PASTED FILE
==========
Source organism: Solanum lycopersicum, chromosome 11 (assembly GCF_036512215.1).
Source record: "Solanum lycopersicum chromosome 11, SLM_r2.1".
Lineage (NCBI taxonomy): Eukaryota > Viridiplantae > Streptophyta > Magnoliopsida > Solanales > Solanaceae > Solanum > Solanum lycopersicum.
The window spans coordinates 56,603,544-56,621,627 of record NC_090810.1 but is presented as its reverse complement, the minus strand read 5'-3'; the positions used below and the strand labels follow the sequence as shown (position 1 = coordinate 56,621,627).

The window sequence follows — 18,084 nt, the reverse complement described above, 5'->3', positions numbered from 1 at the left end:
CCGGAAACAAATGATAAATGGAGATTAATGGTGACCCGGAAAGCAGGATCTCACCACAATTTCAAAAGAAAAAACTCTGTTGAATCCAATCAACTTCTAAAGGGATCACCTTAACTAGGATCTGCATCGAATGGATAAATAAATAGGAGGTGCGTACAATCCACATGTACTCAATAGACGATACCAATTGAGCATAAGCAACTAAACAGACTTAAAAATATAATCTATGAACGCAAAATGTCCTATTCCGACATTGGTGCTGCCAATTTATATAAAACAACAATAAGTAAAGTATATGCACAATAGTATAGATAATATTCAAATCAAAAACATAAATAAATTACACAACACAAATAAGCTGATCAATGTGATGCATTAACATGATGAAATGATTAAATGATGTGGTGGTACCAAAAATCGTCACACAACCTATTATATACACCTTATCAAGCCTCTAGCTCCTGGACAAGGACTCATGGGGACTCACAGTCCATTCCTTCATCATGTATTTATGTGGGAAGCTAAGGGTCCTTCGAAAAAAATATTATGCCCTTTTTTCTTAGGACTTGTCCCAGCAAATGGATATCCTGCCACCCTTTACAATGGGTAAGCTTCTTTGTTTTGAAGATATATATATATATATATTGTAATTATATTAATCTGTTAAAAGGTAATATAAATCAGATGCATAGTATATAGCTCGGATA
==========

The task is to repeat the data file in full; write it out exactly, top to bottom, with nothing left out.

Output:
Source organism: Solanum lycopersicum, chromosome 11 (assembly GCF_036512215.1).
Source record: "Solanum lycopersicum chromosome 11, SLM_r2.1".
Lineage (NCBI taxonomy): Eukaryota > Viridiplantae > Streptophyta > Magnoliopsida > Solanales > Solanaceae > Solanum > Solanum lycopersicum.
The window spans coordinates 56,603,544-56,621,627 of record NC_090810.1 but is presented as its reverse complement, the minus strand read 5'-3'; the positions used below and the strand labels follow the sequence as shown (position 1 = coordinate 56,621,627).

The window sequence follows — 18,084 nt, the reverse complement described above, 5'->3', positions numbered from 1 at the left end:
CCGGAAACAAATGATAAATGGAGATTAATGGTGACCCGGAAAGCAGGATCTCACCACAATTTCAAAAGAAAAAACTCTGTTGAATCCAATCAACTTCTAAAGGGATCACCTTAACTAGGATCTGCATCGAATGGATAAATAAATAGGAGGTGCGTACAATCCACATGTACTCAATAGACGATACCAATTGAGCATAAGCAACTAAACAGACTTAAAAATATAATCTATGAACGCAAAATGTCCTATTCCGACATTGGTGCTGCCAATTTATATAAAACAACAATAAGTAAAGTATATGCACAATAGTATAGATAATATTCAAATCAAAAACATAAATAAATTACACAACACAAATAAGCTGATCAATGTGATGCATTAACATGATGAAATGATTAAATGATGTGGTGGTACCAAAAATCGTCACACAACCTATTATATACACCTTATCAAGCCTCTAGCTCCTGGACAAGGACTCATGGGGACTCACAGTCCATTCCTTCATCATGTATTTATGTGGGAAGCTAAGGGTCCTTCGAAAAAAATATTATGCCCTTTTTTCTTAGGACTTGTCCCAGCAAATGGATATCCTGCCACCCTTTACAATGGGTAAGCTTCTTTGTTTTGAAGATATATATATATATATATTGTAATTATATTAATCTGTTAAAAGGTAATATAAATCAGATGCATAGTATATAGCTCGGATA